I haven't unpacked my suitcase.

As I mentally prepared for a week on the road (work-week in Hartland, Wisconsin; friend weekend on Grand Lake, Oklahoma) I told myself this was the week I would conquer suitcase living.  

If I mentally prepared, pinned all the right pins and planned accordingly I could still make it to yoga 3-4 times, run on the treadmill and make good food choices. Try as I might when I’m on the road it’s like I push pause on real life.

I can’t run errands, run to the grocery store or clean the bathroom, so I’m basically on vacation, right? 

Wrong.

I’m just really bad at living out of a suitcase. Just ask my yet-to-be-unpacked suitcase.

I suppose as long as you fill your week with adventures like visiting rural Wisconsin's The Kiltie, where you'll most definitely question the Steak Pizza, but devour a double cheeseburger you're doing okay. 

Because sometimes you begin your day knowing you need to sell working-from-home in Nashville to your boss and end your day by celebrating that your boss is completely okay with you working-from-home in Nashville

Surprisingly, I only needed one Spotted Cow for that celebration.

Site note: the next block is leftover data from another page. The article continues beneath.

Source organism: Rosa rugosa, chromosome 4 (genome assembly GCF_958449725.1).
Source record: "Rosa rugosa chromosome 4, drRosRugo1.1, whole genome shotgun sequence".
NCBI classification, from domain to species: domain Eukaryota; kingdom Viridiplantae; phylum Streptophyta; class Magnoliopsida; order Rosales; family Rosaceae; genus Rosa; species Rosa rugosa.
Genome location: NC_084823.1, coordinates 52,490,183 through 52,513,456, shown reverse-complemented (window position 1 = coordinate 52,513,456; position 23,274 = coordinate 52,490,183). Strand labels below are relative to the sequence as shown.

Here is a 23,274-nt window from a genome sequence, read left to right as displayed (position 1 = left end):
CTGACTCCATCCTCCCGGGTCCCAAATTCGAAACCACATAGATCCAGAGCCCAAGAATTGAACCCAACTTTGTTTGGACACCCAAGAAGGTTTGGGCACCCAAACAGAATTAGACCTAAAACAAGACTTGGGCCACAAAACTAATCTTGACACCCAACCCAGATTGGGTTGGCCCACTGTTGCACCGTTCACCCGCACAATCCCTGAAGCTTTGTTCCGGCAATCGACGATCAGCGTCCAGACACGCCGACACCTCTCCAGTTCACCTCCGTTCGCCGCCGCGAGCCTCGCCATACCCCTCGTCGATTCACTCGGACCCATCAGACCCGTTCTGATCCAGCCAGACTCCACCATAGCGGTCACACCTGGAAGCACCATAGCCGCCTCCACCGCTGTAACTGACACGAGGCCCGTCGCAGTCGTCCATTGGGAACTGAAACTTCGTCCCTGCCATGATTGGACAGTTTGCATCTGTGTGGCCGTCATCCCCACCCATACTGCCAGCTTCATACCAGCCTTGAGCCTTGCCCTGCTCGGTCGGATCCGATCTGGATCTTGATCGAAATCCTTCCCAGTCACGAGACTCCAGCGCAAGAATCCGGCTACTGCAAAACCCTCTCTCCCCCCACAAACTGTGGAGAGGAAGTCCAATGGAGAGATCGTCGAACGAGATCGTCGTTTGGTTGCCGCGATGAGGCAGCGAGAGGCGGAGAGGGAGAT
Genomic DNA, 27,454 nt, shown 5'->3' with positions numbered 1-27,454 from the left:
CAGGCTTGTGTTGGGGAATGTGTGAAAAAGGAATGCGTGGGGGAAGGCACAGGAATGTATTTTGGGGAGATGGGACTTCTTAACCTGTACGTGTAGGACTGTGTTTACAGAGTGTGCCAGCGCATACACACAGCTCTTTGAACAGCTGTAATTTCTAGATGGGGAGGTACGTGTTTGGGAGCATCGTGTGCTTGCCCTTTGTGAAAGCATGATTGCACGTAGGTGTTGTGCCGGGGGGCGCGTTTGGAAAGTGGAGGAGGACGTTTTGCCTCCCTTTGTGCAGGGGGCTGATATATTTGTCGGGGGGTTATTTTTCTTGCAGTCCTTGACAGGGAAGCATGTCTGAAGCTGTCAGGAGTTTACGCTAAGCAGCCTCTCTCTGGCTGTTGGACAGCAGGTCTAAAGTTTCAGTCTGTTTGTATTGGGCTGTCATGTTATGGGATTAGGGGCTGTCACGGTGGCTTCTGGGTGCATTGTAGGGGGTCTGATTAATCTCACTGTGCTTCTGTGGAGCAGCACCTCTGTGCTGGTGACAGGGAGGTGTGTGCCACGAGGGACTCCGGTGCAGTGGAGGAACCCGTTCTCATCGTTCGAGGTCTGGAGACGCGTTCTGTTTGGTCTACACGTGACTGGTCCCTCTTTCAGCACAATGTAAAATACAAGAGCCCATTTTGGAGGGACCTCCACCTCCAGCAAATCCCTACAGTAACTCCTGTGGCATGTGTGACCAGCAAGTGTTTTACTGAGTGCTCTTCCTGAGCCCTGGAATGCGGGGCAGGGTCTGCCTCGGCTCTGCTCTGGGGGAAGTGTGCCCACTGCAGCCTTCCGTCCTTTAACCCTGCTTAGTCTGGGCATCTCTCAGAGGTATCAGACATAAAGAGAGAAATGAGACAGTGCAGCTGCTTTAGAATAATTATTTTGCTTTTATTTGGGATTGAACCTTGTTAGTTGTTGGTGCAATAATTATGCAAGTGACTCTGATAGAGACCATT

And sometimes life brings you lemonade and you get to spend the week with your friend since sixth grade lockers on one of Oklahoma's most beautiful man-made creations. 

And sometimes you get to keep all the vodka to yourself because your friend is rockin' a baby bump. Which, by the way, makes you the skinniest person on the boat.

Turns out adulting is hard, but I'm really good at faking it. 

advocating away from the farm
My Grandpa Compton gave me a farm tour this week. The coolest moment for a granddaughter. 

My Grandpa Compton gave me a farm tour this week. The coolest moment for a granddaughter. 

I've been invited to speak at AgChat's National Collegiate Congress tomorrow in Indianapolis. AgChat? AgChat is an organization created to empower farmers and ranchers to connect with communities through social media. 

I ventured to my first AgChat conference in 2011 and credit this organization to many of my professional contacts and dearest friends.

This organization has evolved past social media account tutorials and now focusses on storytelling and content. 

Tomorrow I will stand before a herd of college students and discuss advocating away from the farm. Known to me as livingCollege students are the most terrifying of species. They know everything. I know this because I was the most basic of college students.